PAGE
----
Bob Odenkirk brings 'Lucky Hank' to ornery life in new AMC dramedy
Hank Devereaux Jr. is a man who is stuck.
As played by Naperville native Bob Odenkirk in the half-hour dramedy "Lucky Hank," premiering at 8 p.m. Sunday, March 19, on AMC and AMC+, he's the chairman of the English department at Railton College, a badly underfunded school in the Pennsylvania Rust Belt.
Like his employer, which he calls "mediocrity's capital," Hank is also struggling. He's not really happy with academia nor his department and his position in it, and his do-nothing approach seems to scream "fire me." But he has people who care about him, especially wife Lily (Mireille Enos), who truly loves this curmudgeon and is entertained by his antics. But that doesn't hold true for everyone.
We meet Hank as he's delivering a spirit-crushing critique to a spoiled student, which gets the attention of school administration. With his chairmanship and ultimately his job now in jeopardy, Hank appears outwardly happy about the prospect of being forced to move on. But is he?
The eight episode series was created by Paul Lieberstein ("The Office") and Aaron Zelman ("Silicon Valley") from the novel "Straight Man" by Richard Russo and features a tour-de-force performance by Odenkirk, who found the character to be a complete and welcome departure from his "Better Call Saul" role of shady lawyer Jimmy McGill/Saul Goodman.
"While he's a curmudgeon," the actor explains, "he is like a lot of curmudgeons -- kind of beloved for the way he's a crab. Like his wife finds it funny, people find him funny. They don't take it seriously and they get a laugh out of it, and he knows they get a laugh out of it, so he knows he can kind of indulge this crabby side of himself and everyone will just go, 'Oh, that's Hank. That's funny. Just laugh at it.'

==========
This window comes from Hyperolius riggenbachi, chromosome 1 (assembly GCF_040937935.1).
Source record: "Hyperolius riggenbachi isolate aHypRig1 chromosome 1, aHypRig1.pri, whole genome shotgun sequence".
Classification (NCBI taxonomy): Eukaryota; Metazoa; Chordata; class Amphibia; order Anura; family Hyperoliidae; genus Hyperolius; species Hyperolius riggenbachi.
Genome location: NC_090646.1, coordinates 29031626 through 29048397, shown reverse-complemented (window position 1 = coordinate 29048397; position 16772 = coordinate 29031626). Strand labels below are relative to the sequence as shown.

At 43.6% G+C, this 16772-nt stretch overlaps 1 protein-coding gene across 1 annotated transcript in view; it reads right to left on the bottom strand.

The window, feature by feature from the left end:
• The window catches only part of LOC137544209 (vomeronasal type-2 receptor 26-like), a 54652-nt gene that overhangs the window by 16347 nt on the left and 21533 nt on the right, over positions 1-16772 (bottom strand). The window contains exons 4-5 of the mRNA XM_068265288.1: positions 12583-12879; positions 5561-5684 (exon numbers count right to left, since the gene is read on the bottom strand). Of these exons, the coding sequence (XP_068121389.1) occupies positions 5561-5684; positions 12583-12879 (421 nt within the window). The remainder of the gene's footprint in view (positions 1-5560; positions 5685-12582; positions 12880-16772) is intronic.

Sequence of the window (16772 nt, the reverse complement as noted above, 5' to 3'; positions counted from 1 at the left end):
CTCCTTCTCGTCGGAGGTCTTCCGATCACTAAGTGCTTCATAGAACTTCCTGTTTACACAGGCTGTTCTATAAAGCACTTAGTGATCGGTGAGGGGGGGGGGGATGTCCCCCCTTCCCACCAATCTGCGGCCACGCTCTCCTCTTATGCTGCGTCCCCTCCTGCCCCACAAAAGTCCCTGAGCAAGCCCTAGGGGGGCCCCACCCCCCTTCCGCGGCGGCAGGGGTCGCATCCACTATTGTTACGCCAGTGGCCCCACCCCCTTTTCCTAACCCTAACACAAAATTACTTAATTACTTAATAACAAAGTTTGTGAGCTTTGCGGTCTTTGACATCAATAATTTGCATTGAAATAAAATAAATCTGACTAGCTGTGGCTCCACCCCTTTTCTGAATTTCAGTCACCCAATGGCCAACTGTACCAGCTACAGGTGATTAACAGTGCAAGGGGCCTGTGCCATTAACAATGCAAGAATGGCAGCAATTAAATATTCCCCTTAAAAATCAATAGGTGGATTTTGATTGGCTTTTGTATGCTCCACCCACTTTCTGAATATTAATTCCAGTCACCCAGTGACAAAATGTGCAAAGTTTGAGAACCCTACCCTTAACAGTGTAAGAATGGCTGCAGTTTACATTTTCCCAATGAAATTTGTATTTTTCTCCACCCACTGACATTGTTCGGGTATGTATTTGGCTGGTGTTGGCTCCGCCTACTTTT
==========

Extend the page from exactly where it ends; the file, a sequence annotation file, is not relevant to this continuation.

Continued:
"And he has a daughter, they fight like crazy, but they love each other. And he has a wife, they've been together for like 25, 26 years and they love each other. So I loved playing a character who was funny, smart, good with language and had love around him and a life worth saving. So that really appealed to me an awful lot, and for me made the character so fundamentally different from Jimmy McGill."
But like Jimmy, Hank is a complicated guy with an estrangement in his life, in his case his much more successful father Hank Sr., a renowned film critic, which haunts him and is a relationship the series will explore.
"There's an emptiness inside him that he's very afraid of," Odenkirk says, "afraid of feeling it, afraid of thinking about it, but it's very present. It drives him in a lot of ways."